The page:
Want to know a secret? You don’t have to pay upward of $70 a month for the rest of your life to own the top of the line iPhone. For years, cell phone companies have conditioned us into believing an outlay of $200 and a sky-high monthly contract is the only way to stay on top of today’s technology. But 2014 is the year of the consumer, and competition is blowing the smartphone field wide open. With these money saving tips, you can shave dollars off your monthly communications bills while still holding the latest device in your hot little hands.
Consider the carriers carefully.
The four big guns in the cell phone carrier space have begun to pay attention to consumer cries of pain from their monthly cell phone bills, and are offering more variety and, in some cases, lower prices. For the most part, however, it’s smoke and mirrors. Take Verizon’s new More Everything plan. You pay only $31.47 to take home a gorgeous new iPhone 5s stocked with 32GB (anything less is a waste). But then you spend $111.24 a month for the next two years. That’s $446 more than Verizon’s standard plan. Currently, these are the best carrier-based options for a new 32GB, iPhone 5s with a two-year contract, based on unlimited Talk & Text and 1GB of data:
Best Bet: Buy your phone.
While it looks like you’re only paying $200 or so for that 32GB 5s, in reality, you’re paying the full retail price of $750, just spread out over two years of the contract. In some cases, you actually pay more, especially if you don’t take advantage of the upgrade option when your contract is finished. Someone who keeps their iPhone 5s on Verizon for four years will end up paying $4,100. However, if you choose T-Mobile’s new plan, after 24 months, they recognize that you’ve paid off the phone and your bill goes down to $50 a month, a savings of almost $1,000 over Verizon.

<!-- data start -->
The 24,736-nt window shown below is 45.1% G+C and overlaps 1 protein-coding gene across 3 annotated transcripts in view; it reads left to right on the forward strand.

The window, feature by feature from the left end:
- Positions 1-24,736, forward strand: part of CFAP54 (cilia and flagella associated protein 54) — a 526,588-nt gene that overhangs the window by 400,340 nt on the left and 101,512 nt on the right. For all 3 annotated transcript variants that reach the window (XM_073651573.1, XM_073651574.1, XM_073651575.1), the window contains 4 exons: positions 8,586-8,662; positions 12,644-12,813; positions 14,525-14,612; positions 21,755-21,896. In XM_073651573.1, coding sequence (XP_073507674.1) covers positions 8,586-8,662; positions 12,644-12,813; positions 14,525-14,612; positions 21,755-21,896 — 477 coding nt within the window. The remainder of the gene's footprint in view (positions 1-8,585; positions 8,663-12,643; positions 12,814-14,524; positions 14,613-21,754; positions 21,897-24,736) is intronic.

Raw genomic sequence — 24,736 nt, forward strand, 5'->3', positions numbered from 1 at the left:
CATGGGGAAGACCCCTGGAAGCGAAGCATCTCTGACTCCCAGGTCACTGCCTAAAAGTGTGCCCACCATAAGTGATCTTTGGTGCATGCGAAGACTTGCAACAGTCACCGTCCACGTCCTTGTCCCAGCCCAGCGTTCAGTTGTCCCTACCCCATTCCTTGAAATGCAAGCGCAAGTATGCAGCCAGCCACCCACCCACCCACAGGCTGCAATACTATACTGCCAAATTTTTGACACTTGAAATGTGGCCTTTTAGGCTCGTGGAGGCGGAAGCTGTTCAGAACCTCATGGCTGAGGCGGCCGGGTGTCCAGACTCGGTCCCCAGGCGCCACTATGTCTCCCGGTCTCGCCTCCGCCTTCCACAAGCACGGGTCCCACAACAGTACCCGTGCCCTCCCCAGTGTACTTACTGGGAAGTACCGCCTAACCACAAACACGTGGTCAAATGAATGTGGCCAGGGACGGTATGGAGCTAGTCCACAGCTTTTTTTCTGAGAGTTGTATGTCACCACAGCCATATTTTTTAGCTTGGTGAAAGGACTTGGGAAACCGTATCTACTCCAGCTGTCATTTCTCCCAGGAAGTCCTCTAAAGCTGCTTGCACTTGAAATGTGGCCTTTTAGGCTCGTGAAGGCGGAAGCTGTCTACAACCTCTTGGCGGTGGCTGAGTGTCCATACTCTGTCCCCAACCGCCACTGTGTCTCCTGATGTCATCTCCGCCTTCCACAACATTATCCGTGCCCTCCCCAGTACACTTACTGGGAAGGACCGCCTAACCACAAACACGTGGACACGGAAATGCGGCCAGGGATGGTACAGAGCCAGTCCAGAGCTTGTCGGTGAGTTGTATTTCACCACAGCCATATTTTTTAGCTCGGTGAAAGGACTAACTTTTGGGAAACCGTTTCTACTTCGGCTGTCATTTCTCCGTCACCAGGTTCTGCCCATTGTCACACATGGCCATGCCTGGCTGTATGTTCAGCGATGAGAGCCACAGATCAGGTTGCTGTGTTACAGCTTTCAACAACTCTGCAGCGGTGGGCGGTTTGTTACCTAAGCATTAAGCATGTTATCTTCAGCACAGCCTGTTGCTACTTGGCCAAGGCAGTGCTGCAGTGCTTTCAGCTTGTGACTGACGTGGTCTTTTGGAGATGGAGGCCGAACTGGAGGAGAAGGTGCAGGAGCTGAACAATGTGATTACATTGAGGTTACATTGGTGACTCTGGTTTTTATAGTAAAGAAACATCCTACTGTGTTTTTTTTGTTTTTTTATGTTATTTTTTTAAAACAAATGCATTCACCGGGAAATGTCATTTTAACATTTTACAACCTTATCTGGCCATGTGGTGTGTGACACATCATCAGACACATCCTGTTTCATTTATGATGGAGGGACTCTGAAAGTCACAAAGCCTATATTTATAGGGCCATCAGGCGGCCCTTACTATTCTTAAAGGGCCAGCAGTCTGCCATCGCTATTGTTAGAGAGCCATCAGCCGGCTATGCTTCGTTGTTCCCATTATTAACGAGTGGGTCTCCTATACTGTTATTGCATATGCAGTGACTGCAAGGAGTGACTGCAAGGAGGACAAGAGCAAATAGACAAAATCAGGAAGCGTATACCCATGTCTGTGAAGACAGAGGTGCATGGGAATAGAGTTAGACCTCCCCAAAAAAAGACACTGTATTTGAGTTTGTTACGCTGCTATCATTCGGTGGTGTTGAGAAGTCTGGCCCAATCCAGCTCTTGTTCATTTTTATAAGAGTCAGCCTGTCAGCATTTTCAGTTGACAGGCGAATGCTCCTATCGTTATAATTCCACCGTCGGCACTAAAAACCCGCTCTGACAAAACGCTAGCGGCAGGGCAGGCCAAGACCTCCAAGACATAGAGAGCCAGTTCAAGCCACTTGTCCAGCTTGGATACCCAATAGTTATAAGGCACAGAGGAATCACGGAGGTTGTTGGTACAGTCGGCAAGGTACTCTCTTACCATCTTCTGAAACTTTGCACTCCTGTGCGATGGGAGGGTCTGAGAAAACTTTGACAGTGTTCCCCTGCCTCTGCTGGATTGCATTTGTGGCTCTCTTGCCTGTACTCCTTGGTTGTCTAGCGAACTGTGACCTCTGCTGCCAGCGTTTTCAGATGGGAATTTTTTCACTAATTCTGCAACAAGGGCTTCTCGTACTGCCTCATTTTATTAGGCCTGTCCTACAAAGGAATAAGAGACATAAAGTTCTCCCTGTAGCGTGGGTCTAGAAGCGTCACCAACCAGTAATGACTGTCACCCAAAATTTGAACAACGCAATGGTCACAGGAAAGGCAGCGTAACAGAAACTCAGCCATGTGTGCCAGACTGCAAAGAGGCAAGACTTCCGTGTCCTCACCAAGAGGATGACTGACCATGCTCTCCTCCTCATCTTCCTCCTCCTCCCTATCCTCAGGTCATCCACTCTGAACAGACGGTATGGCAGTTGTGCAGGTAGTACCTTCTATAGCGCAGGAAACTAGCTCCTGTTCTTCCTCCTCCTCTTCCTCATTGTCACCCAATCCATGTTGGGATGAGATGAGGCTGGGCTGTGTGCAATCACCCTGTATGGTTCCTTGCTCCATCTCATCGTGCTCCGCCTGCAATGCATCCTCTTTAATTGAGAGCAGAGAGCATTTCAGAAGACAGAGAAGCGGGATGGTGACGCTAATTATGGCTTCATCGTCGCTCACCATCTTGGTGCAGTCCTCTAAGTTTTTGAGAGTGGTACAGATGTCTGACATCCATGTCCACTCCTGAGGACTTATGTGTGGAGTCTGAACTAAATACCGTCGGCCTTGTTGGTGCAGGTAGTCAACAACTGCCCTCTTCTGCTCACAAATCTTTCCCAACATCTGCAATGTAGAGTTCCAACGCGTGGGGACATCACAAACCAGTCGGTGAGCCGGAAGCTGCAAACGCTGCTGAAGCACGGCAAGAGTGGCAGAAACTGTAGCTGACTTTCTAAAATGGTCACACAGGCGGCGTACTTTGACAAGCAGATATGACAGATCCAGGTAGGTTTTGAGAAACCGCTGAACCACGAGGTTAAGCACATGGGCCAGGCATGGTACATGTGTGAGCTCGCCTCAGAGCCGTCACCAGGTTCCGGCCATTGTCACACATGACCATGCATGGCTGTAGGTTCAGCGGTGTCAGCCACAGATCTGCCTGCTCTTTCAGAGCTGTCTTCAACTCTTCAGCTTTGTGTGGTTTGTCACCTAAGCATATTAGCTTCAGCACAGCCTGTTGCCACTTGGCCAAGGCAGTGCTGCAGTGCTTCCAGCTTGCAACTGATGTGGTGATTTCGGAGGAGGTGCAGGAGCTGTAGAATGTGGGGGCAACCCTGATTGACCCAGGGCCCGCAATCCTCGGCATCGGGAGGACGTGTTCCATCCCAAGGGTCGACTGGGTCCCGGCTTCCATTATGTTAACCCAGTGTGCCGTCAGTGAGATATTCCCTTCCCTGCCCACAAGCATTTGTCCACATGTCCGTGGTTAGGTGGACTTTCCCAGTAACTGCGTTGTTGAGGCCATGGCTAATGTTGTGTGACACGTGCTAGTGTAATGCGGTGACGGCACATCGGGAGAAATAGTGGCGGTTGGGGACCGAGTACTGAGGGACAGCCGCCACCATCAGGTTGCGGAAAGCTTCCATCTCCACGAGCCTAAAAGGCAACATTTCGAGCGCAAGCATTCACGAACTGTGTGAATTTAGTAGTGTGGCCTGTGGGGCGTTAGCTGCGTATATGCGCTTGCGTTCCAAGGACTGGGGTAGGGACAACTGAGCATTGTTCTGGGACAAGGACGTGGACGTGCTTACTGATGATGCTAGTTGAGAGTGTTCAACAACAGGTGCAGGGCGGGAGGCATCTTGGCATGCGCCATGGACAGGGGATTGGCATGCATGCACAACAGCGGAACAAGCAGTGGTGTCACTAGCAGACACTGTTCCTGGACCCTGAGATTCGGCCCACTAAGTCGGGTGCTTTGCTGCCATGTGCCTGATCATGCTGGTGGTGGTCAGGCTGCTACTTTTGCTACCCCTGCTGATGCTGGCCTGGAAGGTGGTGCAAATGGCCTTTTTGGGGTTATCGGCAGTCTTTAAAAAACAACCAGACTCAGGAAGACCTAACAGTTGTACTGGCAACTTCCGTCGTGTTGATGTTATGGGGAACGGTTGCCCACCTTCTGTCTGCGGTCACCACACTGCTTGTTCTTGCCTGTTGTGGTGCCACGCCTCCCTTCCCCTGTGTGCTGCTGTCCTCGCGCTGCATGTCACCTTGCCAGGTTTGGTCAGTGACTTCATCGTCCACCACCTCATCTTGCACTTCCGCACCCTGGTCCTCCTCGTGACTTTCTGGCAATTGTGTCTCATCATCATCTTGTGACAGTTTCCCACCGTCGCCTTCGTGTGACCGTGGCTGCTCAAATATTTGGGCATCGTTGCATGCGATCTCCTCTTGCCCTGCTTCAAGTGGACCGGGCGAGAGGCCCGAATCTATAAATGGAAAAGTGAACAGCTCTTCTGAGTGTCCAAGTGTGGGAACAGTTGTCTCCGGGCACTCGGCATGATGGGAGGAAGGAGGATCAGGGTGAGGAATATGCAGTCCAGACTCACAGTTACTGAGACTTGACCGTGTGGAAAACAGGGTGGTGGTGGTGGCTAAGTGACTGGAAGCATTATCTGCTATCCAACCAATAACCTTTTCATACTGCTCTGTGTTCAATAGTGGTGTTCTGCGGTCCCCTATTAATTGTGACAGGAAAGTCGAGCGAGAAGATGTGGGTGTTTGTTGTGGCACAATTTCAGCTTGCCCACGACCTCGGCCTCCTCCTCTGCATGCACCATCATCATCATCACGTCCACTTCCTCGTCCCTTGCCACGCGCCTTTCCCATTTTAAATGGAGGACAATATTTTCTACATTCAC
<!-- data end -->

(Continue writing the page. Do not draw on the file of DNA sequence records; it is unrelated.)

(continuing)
While spending $750 up front for the phone doesn’t offer a big savings if you stick with one carrier, it does offer you the flexibility to switch plans and carriers more easily, potentially saving more. Another money-saving option is to buy your 5s on the secondary market. You can often pick up a used, excellent condition 5s on eBay for as much as $250 less than retail.
Bring your own device.
Once you’ve bought your own phone, you can take advantage of lower pre-paid rates offered by the carriers:
If you go the BYOD route, make sure the phone you are buying will work with the carrier you plan to use. This Lifehacker article will help you figure out which phones work with which carriers.
Adopt an alternative lifestyle.
Today, there are a myriad of smaller companies reaching for a slice of the mobile pie. These “Mobile Virtual Network Operators” use the big carrier’s towers, so you are getting essentially the same service, but with more creative, non-contract pricing structures. However, for most of these options the newest iPhone isn’t available, and you’ll have to step down to an iPhone 5, or (gasp) abandon iOS altogether:
Ditch that data plan.
While life with a carrier can be more convenient, the real savings lie in ditching them all together. Akin to the trend of cord cutting — where consumers are attempting to cut out cable companies in order to save money on their monthly viewing habits — cutting out the carriers is not an easy solution, but it is a huge money saving one.